Other that talking with Ger’s family, how did you go about researching the film?
NR: Oddly enough, I didn’t. I stayed away from anything other than Walter Banotti’s story, which I include in the film; his were the only writings I read about K2. In the very beginning I started reading the history of the Himalaya, it had just come out. Climbing is only a new thing, up until the mid 1800s, mountains were considered evil because they routinely killed people, superstition used to rule our world. So I thought I would get a bit of history, but all of a sudden I found myself getting too much history and I already had enough story and how much did I need? Most of the research was from interviewing the survivors, which took place over a two-year period, so I had a good rounded version of what happened on the mountain that day.

Did you actually go to K2?
NR: At some point I realised that K2 was so central to the story, and how do you tell the story without showing the mountain? Everyone has that same image, that same photograph you’ll see time and time again. It’s great, but they have already photographed it; 10 of the climbers videoed in coming in, everyone photographed it, so how do you do it differently? The only way I thought, to get a sense of the scale of the mountain was to film it from the air – I had done some aerial work before. We got some amazing footage. It’s amazing, to go there. I felt the obsession to go there myself; I kind of had to see it.

You spoke to many of the survivors of the disaster, I imagine it would have been traumatic for some of them to recall that day; did you meet any resistance from them?
NR: The only person who wouldn’t talk to us was Mr Kim, the Korean team leader. Hopefully one day he will give his version of what he thinks happened. Everybody else who stood on the summit that day and survived, I talked to. For the longest time I didn’t approach Cecilie [Skog] because how do I even ask her to describe her husband being killed in front of her. I had been dealing with Lars, who had climbed with her on the same team and he put me in contact with a contact for her and she called me. People ask what was the biggest challenge in making this film, technicalities are simple, and filming a mountain is simple… Asking someone to describe their husband being killed in front of them… I don’t feel good about it still, thinking about it. We circled around it for about an hour. It was almost as though, as the moment was approaching, the answers were getting longer and longer because you are putting a buffer between actually getting to that. She broke, and she told us afterwards she couldn’t do it and her friend said ‘they seem like good guys, they seem to be doing the right thing, I think you should talk about it’. I think it was cathartic for her to be able to talk about it.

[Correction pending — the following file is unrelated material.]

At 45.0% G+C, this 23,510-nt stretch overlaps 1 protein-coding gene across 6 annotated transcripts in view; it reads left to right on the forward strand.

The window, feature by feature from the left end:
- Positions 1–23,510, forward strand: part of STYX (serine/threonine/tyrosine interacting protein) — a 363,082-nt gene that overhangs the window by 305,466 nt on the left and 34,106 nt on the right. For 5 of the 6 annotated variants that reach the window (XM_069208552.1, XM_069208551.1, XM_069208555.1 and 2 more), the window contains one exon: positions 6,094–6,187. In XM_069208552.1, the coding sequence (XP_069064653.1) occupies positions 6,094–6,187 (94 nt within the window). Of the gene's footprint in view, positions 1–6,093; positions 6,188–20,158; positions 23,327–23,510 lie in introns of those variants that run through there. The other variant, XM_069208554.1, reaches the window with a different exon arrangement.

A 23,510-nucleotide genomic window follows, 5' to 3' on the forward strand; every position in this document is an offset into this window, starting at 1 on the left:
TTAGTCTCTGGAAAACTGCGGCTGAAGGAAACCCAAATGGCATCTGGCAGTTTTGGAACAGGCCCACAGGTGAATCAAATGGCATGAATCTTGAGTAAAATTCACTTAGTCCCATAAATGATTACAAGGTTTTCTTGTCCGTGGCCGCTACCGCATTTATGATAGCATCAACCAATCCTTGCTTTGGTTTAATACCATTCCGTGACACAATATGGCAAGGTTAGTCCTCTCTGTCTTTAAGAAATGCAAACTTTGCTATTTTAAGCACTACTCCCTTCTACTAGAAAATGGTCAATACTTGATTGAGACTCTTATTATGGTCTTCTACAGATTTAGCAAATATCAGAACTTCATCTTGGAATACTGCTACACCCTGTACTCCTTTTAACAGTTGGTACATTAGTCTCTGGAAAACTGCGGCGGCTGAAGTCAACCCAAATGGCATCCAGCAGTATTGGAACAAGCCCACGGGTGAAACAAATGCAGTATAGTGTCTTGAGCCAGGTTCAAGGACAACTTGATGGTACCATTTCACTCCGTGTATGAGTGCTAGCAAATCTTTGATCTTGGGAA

Why did you decide to use dramatic reconstructions in the film, rather than the footage filmed by the climbers themselves?